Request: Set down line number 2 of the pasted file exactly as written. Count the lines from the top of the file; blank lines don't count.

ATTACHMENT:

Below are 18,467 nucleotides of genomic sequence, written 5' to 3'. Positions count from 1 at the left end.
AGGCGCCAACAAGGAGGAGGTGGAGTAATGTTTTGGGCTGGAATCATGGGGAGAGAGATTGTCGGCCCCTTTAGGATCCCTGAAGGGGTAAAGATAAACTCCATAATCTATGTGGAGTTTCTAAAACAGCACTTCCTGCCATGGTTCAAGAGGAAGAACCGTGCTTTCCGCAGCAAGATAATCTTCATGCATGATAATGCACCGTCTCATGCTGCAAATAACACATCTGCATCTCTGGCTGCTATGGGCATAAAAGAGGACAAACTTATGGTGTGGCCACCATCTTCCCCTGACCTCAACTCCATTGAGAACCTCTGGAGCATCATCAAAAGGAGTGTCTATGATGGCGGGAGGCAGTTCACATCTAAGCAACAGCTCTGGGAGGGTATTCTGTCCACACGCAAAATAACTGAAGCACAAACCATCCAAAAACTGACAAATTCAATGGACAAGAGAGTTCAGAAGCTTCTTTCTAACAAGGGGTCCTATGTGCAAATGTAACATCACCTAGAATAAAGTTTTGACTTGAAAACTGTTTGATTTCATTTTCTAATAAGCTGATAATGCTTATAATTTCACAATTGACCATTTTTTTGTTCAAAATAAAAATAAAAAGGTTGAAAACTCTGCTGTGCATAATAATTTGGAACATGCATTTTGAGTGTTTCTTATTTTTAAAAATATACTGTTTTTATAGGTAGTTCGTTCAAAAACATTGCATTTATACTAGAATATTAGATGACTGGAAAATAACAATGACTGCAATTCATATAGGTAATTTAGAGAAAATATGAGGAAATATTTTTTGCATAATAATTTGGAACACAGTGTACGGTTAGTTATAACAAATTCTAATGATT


AGGCGCCAACAAGGAGGAGGTGGAGTAATGTTTTGGGCTGGAATCATGGGGAGAGAGATTGTCGGCCCCTTTAGGATCCCTGAAGGGGTAAAGATAAACTCCATAATCTATGTGGAGTTTCTAAAACAGCACTTCCTGCCATGGTTCAAGAGGAAGAACCGTGCTTTCCGCAGCAAGATAATCTTCATGCATGATAATGCACCGTCTCATGCTGCAAATAACACATCTGCATCTCTGGCTGCTATGGGCATAAAAGAGGACAAACTTATGGTGTGGCCACCATCTTCCCCTGACCTCAACTCCATTGAGAACCTCTGGAGCATCATCAAAAGGAGTGTCTATGATGGCGGGAGGCAGTTCACATCTAAGCAACAGCTCTGGGAGGGTATTCTGTCCACACGCAAAATAACTGAAGCACAAACCATCCAAAAACTGACAAATTCAATGGACAAGAGAGTTCAGAAGCTTCTTTCTAACAAGGGGTCCTATGTGCAAATGTAACATCACCTAGAATAAAGTTTTGACTTGAAAACTGTTTGATTTCATTTTCTAATAAGCTGATAATGCTTATAATTTCACAATTGACCATTTTTTTGTTCAAAATAAAAATAAAAAGGTTGAAAACTCTGCTGTGCATAATAATTTGGAACATGCATTTTGAGTGTTTCTTATTTTTAAAAATATACTGTTTTTATAGGTAGTTCGTTCAAAAACATTGCATTTATACTAGAATATTAGATGACTGGAAAATAACAATGACTGCAATTCATATAGGTAATTTAGAGAAAATATGAGGAAATATTTTTTGCATAATAATTTGGAACACAGTGTACGGTTAGTTATAACAAATTCTAATGATT